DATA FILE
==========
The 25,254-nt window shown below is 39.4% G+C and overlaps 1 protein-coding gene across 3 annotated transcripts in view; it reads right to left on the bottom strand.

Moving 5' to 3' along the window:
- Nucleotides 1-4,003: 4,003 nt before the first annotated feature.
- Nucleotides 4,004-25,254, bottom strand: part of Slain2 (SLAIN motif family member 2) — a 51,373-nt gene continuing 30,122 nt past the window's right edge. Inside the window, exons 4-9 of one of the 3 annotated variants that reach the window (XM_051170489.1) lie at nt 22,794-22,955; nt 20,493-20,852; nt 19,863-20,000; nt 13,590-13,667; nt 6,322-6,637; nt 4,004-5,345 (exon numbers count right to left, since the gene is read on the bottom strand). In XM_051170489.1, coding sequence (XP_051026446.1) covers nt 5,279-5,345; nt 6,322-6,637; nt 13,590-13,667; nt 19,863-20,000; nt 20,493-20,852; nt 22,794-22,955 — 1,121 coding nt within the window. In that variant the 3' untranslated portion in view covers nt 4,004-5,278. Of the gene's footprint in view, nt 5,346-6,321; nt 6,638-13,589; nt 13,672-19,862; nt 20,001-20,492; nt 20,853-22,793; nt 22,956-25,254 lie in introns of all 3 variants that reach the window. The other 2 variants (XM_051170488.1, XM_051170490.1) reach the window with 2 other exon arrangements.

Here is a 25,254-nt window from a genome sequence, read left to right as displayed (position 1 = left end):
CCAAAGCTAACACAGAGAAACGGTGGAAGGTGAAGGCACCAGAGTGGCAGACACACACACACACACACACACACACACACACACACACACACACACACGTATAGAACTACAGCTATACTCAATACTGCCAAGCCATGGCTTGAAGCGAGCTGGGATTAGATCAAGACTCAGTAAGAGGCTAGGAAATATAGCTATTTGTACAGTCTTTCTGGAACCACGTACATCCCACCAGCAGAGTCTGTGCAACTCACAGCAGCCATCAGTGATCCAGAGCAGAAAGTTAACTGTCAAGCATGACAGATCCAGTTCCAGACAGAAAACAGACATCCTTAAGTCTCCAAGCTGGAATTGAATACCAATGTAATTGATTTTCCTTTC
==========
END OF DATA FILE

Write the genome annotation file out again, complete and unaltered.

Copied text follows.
The 25,254-nt window shown below is 39.4% G+C and overlaps 1 protein-coding gene across 3 annotated transcripts in view; it reads right to left on the bottom strand.

Moving 5' to 3' along the window:
- Nucleotides 1-4,003: 4,003 nt before the first annotated feature.
- Nucleotides 4,004-25,254, bottom strand: part of Slain2 (SLAIN motif family member 2) — a 51,373-nt gene continuing 30,122 nt past the window's right edge. Inside the window, exons 4-9 of one of the 3 annotated variants that reach the window (XM_051170489.1) lie at nt 22,794-22,955; nt 20,493-20,852; nt 19,863-20,000; nt 13,590-13,667; nt 6,322-6,637; nt 4,004-5,345 (exon numbers count right to left, since the gene is read on the bottom strand). In XM_051170489.1, coding sequence (XP_051026446.1) covers nt 5,279-5,345; nt 6,322-6,637; nt 13,590-13,667; nt 19,863-20,000; nt 20,493-20,852; nt 22,794-22,955 — 1,121 coding nt within the window. In that variant the 3' untranslated portion in view covers nt 4,004-5,278. Of the gene's footprint in view, nt 5,346-6,321; nt 6,638-13,589; nt 13,672-19,862; nt 20,001-20,492; nt 20,853-22,793; nt 22,956-25,254 lie in introns of all 3 variants that reach the window. The other 2 variants (XM_051170488.1, XM_051170490.1) reach the window with 2 other exon arrangements.

Here is a 25,254-nt window from a genome sequence, read left to right as displayed (position 1 = left end):
CCAAAGCTAACACAGAGAAACGGTGGAAGGTGAAGGCACCAGAGTGGCAGACACACACACACACACACACACACACACACACACACACACACACACACGTATAGAACTACAGCTATACTCAATACTGCCAAGCCATGGCTTGAAGCGAGCTGGGATTAGATCAAGACTCAGTAAGAGGCTAGGAAATATAGCTATTTGTACAGTCTTTCTGGAACCACGTACATCCCACCAGCAGAGTCTGTGCAACTCACAGCAGCCATCAGTGATCCAGAGCAGAAAGTTAACTGTCAAGCATGACAGATCCAGTTCCAGACAGAAAACAGACATCCTTAAGTCTCCAAGCTGGAATTGAATACCAATGTAATTGATTTTCCTTTC